* The 2003 NEHRP Provisions (FEMA 450-1) is a resource document funded and published by the Federal Emergency Management Agency (FEMA). It is intended to capture research results and lessons learned and may contain information beyond that found in ASCE 7-05 or the IBC. The accompanying Commentary (FEMA 450-2) may assist the user in understanding the basis for code requirements. Copies of the 2003 NEHRP Provisions and the accompanying Commentary may be viewed or downloaded on the Building Seismic Safety Council's (BSSC) website: www.bssconline.org. The 2003 NEHRP Provisions also includes a CD that contains the two documents as well as the seismic design maps and a program to determine the mapped seismic design values. Hard copies or the CD may be obtained free-of-charge by contacting the FEMA Publication Distribution Facility at 1-800-480-2520.

STEP 1

DETERMINE SS AND S1

The first step in seismic design is determining the mapped maximum considered earthquake (MCE) spectral response accelerations at short periods, Ss, and at 1second period, S1. These values can be determined using one of two methods: 1. 2. 2006 IBC Figures 1613.5(1) through 1613.5(14) [ASCE 7-05 Figures 22-1 through 22-20; 2003 NEHRP Provisions Figures 3.3-1 through 3.3-14], or USGS website at http://earthquake.usgs.gov/research/hazmaps/. The U.S. Geological Survey (USGS) has prepared an Internet calculation tool for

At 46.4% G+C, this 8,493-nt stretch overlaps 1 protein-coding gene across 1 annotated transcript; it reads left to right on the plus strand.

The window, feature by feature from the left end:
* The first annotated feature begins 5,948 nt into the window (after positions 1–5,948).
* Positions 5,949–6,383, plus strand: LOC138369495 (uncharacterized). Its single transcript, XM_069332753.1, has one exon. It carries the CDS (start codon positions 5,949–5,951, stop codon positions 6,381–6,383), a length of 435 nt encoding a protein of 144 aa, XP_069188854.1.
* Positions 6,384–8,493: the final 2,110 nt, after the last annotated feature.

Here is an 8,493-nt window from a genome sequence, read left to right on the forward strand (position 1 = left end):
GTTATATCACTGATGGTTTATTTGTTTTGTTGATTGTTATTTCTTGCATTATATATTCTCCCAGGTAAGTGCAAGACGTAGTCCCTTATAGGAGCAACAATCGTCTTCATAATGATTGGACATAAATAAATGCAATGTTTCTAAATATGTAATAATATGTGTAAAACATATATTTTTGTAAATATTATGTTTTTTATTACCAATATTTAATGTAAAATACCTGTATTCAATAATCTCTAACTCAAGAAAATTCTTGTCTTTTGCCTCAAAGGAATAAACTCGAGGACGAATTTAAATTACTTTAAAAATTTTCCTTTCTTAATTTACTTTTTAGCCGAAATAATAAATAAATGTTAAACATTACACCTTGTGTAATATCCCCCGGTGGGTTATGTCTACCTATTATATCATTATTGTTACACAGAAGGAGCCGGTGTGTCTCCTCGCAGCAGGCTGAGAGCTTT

CodeMaster developed by:

**Areas of U.S. with Ss < 0.15g and S1 < 0.04g (shown in green)
**

For areas outside the conterminous United States, visit www.skghoshassociates.com/CMSDC

S C I

**Structures & Codes Institute
**

Tel: (847) 991-2700 Fax: (847) 991-2702 skghosh@aol.com

A subsidiary of S.K. Ghosh Associates Inc. www.skghoshassociates.com ISBN 978-0-9793084-1-3

Similar exceptions are found in ASCE 7-05 Sections 11.1.2 and 11.4.1 and 2003 NEHRP Provisions Section 1.1.2.1.